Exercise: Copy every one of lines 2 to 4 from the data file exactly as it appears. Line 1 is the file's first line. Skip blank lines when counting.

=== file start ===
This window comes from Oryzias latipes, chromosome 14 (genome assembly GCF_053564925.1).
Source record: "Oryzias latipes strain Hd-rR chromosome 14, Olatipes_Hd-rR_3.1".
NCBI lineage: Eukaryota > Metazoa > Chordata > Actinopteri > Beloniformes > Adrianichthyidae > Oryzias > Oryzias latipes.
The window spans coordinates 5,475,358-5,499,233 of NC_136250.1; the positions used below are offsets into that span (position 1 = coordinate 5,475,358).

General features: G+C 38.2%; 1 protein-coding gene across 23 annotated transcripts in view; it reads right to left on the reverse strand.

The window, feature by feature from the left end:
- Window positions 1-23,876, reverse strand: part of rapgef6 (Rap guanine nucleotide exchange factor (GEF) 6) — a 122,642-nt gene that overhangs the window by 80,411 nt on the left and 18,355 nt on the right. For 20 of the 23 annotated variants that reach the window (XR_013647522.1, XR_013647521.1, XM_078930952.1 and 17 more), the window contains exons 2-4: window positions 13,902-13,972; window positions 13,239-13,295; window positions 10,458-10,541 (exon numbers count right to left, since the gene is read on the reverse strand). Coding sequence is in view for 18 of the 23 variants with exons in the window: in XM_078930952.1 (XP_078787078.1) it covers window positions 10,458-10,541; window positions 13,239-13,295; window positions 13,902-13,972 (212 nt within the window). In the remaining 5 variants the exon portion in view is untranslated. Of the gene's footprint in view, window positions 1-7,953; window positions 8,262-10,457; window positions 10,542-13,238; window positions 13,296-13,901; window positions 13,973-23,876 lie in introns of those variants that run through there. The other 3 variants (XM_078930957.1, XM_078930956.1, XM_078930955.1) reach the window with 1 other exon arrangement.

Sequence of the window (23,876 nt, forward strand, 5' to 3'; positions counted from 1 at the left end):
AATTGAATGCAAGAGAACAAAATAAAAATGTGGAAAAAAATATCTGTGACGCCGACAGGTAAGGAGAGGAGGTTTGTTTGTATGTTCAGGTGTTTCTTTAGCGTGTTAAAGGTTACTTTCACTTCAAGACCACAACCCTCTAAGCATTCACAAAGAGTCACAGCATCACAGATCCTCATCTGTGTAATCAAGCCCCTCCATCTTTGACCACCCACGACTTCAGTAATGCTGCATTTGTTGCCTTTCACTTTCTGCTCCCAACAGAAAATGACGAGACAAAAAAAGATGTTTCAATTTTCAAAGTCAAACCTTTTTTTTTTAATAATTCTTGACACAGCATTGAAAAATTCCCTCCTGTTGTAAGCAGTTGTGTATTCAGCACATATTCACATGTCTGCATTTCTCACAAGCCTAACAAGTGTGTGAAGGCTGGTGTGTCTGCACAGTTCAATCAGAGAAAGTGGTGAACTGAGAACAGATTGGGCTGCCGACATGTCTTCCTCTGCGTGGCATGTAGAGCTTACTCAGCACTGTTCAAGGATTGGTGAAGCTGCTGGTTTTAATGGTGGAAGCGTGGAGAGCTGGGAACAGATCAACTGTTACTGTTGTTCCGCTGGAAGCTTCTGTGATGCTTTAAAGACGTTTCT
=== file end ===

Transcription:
Source record: "Oryzias latipes strain Hd-rR chromosome 14, Olatipes_Hd-rR_3.1".
NCBI lineage: Eukaryota > Metazoa > Chordata > Actinopteri > Beloniformes > Adrianichthyidae > Oryzias > Oryzias latipes.
The window spans coordinates 5,475,358-5,499,233 of NC_136250.1; the positions used below are offsets into that span (position 1 = coordinate 5,475,358).